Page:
The Government received and collated feedback in late 2021 and early 2022 and published its official response on 20 April 2022. As part of the response, the Government announced significant reforms to consumer protection laws in the UK. The reforms proposed in the response mostly align with the position taken in the Consultation Paper, although certain details changed following the consultation feedback.

Proposed Reforms

The new law will prevent businesses hosting consumer reviews without taking reasonable steps to verify that they are genuine. Commissioning a third party to write or submit a fake review will be prohibited and it will be forbidden to offer or advertise to submit, commission or facilitate fake reviews. Furthermore, all websites and platforms that host reviews will have to take reasonable and proportionate steps to check that reviews are genuine. Businesses will not be able to achieve compliance by simply stating that no checks have been undertaken.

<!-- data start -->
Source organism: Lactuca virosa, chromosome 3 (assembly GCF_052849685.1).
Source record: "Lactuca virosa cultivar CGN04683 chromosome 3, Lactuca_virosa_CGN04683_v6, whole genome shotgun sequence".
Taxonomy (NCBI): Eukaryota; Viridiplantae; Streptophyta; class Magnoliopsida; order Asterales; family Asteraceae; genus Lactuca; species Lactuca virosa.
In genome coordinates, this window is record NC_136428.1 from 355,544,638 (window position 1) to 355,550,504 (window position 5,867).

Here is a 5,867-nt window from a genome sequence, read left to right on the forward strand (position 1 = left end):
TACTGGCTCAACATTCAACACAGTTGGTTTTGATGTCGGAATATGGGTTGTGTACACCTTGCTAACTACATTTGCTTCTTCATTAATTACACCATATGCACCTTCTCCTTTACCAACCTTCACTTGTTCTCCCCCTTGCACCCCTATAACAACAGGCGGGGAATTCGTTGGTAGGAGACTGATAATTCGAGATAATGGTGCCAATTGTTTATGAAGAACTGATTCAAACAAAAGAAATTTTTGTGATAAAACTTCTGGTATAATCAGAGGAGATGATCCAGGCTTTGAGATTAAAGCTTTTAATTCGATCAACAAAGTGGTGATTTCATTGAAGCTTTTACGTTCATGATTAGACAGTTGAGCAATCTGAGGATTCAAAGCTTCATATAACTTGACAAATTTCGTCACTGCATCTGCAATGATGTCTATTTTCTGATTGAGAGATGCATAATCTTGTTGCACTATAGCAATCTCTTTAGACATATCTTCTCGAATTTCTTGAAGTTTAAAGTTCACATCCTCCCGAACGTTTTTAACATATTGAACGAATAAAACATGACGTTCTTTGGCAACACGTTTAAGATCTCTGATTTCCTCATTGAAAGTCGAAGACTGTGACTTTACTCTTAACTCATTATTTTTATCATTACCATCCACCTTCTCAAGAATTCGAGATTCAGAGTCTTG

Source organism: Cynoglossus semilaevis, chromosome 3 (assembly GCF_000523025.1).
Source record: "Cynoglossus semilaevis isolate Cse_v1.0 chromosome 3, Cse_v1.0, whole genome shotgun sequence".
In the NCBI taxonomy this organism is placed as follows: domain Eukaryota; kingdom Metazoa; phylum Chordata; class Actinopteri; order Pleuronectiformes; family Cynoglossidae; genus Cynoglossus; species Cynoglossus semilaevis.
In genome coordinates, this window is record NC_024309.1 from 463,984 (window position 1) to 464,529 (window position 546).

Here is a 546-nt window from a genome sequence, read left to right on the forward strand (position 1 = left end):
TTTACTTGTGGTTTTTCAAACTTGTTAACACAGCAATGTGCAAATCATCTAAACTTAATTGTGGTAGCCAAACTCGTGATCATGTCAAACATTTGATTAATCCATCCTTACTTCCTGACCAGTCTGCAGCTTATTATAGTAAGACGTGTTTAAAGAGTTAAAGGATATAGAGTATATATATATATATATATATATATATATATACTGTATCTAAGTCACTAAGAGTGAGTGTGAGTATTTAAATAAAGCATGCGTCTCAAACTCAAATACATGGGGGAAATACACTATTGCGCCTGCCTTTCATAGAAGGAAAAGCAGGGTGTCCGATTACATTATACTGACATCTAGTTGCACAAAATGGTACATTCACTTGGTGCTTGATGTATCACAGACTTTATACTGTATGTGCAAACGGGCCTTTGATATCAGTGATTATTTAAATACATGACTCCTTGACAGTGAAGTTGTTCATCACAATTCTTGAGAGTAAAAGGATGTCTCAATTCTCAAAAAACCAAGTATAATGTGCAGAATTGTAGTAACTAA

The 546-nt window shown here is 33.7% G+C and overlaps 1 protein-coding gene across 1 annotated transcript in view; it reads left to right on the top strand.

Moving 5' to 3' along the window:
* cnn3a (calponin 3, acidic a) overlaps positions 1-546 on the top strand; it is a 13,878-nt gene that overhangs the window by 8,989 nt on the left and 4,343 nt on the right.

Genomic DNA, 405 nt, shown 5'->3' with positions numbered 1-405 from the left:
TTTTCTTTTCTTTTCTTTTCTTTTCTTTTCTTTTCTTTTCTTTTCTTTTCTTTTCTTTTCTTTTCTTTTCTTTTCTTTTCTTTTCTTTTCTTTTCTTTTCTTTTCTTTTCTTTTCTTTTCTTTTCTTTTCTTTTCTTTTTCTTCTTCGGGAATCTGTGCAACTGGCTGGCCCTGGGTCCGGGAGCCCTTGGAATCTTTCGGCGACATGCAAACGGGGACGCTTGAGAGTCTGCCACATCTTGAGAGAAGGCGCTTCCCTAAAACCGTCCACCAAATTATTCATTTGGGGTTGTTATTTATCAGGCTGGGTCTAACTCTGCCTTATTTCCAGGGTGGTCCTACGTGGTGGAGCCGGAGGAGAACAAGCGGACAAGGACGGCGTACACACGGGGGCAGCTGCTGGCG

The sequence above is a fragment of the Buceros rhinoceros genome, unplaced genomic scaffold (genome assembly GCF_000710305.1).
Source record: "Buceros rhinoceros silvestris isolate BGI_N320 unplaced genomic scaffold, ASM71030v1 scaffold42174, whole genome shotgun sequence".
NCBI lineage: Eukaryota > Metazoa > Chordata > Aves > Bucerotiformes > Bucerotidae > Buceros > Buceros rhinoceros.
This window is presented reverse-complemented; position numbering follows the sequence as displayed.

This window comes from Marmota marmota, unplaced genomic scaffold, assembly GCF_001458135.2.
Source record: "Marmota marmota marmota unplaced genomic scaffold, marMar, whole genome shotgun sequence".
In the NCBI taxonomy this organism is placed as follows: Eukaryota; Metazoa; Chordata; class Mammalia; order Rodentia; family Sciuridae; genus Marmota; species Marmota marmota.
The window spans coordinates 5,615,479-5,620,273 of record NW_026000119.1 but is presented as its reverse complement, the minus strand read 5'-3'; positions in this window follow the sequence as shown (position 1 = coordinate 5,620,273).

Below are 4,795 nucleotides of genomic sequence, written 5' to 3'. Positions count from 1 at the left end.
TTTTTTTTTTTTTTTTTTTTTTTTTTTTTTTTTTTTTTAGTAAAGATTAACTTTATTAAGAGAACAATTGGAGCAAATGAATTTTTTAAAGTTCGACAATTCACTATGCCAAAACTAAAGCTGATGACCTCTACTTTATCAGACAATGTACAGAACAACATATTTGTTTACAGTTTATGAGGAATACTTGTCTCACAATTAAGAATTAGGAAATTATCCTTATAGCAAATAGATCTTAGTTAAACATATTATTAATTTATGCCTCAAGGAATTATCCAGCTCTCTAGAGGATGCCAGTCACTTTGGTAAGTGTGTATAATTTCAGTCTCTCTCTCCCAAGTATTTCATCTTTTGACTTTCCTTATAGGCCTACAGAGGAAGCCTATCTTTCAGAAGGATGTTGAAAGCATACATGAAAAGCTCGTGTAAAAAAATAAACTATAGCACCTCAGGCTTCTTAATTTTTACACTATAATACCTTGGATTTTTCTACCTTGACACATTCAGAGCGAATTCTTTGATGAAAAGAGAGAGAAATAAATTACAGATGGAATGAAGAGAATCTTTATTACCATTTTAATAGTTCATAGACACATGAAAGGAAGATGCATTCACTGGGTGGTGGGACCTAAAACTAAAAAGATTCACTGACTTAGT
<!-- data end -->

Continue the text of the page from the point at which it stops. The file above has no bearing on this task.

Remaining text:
The new law will require businesses to ensure that consumers can exit a contract in a straightforward, cost-effective and timely manner. Businesses will have to provide clearer and more enhanced information to consumers before they enter into a subscription contract and will be obliged to remind consumers before a contract auto-renews onto a new term or before a free trial or low-cost introductory offer comes to an end. However, businesses will not be required to offer consumers the choice to take the subscription without auto-renewal or before the end of a free trial or low-cost introduction offer, obtain the consumer’s explicit consent to continuing the subscription after the free trial or low cost introductory offer period ends.